Tuesday, November 21, 2006

That sun is hot

It is amazing to me, that there is very limited analysis into temperatures at certain times of the day. Even the IPCC Climate Change 2001 report only looks at maximum and minimum temperatures. We concluded here that minimum temperatures have increased significantly from about the 1980’s, but have stayed around the same level since then. The increase in Australia has been 0.3 degrees since 1980. We also concluded also that there has recently, especially in the last 5 years been an increase in Australia’s maximum temperature, however the increase is statistically insignificant. The graph on this link clearly shows an increase in maximum temperatures since around 1960, but not quite to the level that they were in the 19th century.

So what is happening in these last few years of increase in maximum temperatures? It is strange that research has not decided to look into this, and has generally just accepted the fact that we are warming up.


The graph to the left shows the deviations from the norm at certain times of the day with reference to last 5 years, 15, 30, 60 and 100 years. Data for the last 100 years was only available for 9am, 3pm and 9pm.

Lets look at the last 5 years to start off with. At the heat of the day, at around 3pm, we see that temperatures in the last 5 years have increased by on average almost 0.6 degrees. But interestingly, at other times of the day, the decrease is less. In fact at 3am and 6am, when the sun does not shine, there is no increase at all in temperature. As the earth spins further away from the sun, the temperature deviation from the norm decreases. Between 1992 and 2001 we had less than normal temperatures with the exception of 3pm. The previous 15 years before that showed an increase in temperatures at around the 6pm to 9pm mark, and from 1947 to 1976, where it is well known that maximum temperatures were on the decrease, this graph shows this. With temperatures at what would normally be at the peak, 3pm, being around 0.2 degrees below the norm. Interestingly here, that when the sun is on the other side of the world, the temperature difference is minimal.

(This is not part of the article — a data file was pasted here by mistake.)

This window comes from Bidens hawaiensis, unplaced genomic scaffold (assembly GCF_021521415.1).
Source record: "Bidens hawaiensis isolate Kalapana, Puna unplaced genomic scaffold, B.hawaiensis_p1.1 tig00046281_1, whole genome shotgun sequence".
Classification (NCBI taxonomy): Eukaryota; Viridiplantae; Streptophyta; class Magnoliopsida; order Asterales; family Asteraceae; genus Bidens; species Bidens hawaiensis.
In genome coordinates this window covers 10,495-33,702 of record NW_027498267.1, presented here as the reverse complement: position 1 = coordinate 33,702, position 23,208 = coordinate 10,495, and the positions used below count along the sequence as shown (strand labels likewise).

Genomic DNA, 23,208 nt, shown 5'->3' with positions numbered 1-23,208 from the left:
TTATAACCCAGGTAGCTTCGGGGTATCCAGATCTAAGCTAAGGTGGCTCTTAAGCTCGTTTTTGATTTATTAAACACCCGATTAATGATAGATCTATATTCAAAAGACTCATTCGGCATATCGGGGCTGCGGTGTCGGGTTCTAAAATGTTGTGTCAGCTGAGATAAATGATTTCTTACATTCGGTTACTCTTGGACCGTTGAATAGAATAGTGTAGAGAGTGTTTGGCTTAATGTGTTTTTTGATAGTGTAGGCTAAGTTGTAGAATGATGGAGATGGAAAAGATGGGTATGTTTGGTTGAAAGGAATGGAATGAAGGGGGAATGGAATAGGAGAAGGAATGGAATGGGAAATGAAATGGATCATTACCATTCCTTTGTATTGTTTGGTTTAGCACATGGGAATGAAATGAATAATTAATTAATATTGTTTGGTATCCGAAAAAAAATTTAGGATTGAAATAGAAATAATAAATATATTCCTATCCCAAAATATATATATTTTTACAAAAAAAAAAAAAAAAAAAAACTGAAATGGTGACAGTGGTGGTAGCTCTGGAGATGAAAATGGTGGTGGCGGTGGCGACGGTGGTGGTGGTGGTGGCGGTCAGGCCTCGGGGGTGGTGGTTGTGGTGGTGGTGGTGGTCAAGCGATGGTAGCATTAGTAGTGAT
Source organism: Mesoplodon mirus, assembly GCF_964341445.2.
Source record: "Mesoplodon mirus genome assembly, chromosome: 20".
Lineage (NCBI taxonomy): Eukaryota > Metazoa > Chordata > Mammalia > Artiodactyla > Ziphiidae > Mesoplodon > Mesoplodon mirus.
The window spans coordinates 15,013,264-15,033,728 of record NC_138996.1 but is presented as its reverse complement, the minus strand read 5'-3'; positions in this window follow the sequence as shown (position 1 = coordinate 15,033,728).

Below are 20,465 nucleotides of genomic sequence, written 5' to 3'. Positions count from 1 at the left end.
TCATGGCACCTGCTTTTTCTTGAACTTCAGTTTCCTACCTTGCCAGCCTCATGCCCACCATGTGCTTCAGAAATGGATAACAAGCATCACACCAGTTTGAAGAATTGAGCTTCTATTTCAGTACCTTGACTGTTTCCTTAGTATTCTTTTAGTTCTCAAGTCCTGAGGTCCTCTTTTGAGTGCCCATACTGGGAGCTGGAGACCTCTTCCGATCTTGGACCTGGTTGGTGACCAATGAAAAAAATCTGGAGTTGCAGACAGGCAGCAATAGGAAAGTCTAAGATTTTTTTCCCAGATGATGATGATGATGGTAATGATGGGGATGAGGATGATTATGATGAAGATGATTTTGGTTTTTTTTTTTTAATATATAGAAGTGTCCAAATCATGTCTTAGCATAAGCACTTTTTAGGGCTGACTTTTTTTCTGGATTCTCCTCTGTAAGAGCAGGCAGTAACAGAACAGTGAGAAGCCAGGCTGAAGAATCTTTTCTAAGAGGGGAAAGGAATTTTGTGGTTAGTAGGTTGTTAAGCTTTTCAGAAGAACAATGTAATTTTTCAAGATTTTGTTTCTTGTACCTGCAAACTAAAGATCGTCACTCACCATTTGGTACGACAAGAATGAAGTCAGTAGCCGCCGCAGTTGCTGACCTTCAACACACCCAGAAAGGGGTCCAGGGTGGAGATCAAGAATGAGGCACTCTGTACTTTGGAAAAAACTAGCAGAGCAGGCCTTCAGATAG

So why is it that in most recent times, we are heating up during the heat of the day and not at other times? Admittedly it is only a small sample size of 5 years, but it might well be worth some debate. This data clearly proves, that Australia is not uniformly heating up at all times, but only when the sun is at its peak. Hence the reason why we get increased maximum temperatures more recently.

It is interesting, that the increased maximum temperatures of late only occur because of an increasing temperature around 3pm (the heat of the day) and not at other times. Likewise the decreased maximum temperature from around 1947 to 1976 only occurred because of a decrease in temperatures around 3pm (the heat of the day) and largely not at other times.